Originally described by Hartley1 in 1964, acute calcific tendinitis of the longus colli is a benign, uncommon, and often underrecognized cause of acute neck pain due to calcium hydroxyapatite deposition in the tendon of the longus colli, with reactive inflammation of the longus colli muscle.1,2 The peak incidence occurs in patients aged between 30 and 60 years but has been reported within an age range of 21 to 81 years.3 It more commonly occurs in other areas of the body, such as the hips or shoulders (eg, calcific tendenitis of the supraspinatus tendon).4 The etiology of calcium hydroxyapatite deposition remains unclear, but it has been suggested that injury or ischemia may be involved. The foreign body–like inflammatory reaction, potentially caused by rupture of calcific crystals, may result in edema or fluid collection within the retropharyngeal or prevertebral space surrounding the muscle.2,4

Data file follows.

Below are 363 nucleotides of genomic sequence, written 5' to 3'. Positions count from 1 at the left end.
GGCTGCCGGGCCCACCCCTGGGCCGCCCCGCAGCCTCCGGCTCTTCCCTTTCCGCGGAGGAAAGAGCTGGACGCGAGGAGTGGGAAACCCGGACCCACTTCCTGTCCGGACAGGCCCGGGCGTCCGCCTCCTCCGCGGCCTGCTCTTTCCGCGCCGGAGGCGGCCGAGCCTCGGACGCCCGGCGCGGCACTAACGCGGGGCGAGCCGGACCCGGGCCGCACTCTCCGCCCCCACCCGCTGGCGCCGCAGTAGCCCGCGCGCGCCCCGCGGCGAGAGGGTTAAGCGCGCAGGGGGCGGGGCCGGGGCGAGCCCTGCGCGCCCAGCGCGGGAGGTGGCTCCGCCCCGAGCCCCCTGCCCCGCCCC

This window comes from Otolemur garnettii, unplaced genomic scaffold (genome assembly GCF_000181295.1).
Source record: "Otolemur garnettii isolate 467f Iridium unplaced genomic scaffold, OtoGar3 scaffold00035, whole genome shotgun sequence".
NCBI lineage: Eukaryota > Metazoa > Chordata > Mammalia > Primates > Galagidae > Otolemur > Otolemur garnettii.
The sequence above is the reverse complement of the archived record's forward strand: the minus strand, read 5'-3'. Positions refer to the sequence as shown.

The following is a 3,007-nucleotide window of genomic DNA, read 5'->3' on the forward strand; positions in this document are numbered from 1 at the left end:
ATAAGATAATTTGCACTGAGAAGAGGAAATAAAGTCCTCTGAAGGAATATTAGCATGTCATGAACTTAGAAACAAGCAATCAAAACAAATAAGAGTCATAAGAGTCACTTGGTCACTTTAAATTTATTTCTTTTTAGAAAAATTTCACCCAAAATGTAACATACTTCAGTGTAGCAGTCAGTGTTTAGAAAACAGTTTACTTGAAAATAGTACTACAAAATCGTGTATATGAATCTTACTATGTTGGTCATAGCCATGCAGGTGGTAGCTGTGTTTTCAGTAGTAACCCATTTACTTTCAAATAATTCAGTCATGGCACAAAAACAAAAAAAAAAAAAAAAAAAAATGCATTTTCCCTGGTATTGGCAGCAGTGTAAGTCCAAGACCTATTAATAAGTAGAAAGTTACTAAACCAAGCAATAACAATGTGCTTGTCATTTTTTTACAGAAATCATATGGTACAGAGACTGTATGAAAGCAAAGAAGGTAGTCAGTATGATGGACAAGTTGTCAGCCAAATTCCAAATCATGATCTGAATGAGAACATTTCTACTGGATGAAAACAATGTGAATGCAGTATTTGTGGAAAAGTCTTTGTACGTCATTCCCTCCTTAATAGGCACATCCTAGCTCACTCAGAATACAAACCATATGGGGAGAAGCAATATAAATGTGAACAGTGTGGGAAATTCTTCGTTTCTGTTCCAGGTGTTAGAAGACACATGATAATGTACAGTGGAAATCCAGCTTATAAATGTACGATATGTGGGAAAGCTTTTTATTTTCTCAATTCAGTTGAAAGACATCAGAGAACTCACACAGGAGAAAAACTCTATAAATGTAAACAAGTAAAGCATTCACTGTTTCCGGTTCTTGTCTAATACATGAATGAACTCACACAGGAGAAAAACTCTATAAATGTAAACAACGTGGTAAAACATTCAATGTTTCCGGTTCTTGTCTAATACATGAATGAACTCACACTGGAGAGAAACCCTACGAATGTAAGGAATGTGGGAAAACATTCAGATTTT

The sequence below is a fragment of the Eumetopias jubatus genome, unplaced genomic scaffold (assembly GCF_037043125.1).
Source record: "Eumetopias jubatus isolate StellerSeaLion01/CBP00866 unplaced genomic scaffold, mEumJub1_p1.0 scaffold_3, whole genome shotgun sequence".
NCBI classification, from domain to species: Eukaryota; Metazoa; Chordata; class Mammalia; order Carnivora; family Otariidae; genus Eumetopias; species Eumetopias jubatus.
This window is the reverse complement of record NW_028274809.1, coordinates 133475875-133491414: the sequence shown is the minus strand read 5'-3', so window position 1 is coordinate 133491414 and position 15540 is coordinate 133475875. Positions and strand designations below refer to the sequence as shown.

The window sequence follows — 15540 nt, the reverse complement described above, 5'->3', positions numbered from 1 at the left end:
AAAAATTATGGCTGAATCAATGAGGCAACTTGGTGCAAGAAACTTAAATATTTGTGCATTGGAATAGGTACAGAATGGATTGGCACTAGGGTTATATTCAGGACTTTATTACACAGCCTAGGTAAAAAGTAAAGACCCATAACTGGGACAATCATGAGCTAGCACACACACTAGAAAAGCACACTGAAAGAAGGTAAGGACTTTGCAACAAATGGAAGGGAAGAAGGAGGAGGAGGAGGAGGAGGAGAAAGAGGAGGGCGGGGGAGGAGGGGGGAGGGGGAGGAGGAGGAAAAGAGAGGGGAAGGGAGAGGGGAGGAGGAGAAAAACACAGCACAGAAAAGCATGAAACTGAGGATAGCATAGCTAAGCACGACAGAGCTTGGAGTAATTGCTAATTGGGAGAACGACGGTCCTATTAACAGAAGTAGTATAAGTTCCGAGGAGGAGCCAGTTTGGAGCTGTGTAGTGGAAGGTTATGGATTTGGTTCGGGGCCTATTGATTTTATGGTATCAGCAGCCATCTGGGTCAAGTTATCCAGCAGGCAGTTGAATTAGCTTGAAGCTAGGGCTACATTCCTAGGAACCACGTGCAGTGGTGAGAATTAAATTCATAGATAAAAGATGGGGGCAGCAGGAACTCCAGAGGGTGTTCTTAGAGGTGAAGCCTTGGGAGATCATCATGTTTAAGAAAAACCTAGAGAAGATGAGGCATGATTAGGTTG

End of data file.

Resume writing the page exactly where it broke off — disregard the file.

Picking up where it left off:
Radiology Quiz Case 2: Diagnosis. Arch Otolaryngol Head Neck Surg. 2012;138(6):600. doi:10.1001/archoto.2012.519b
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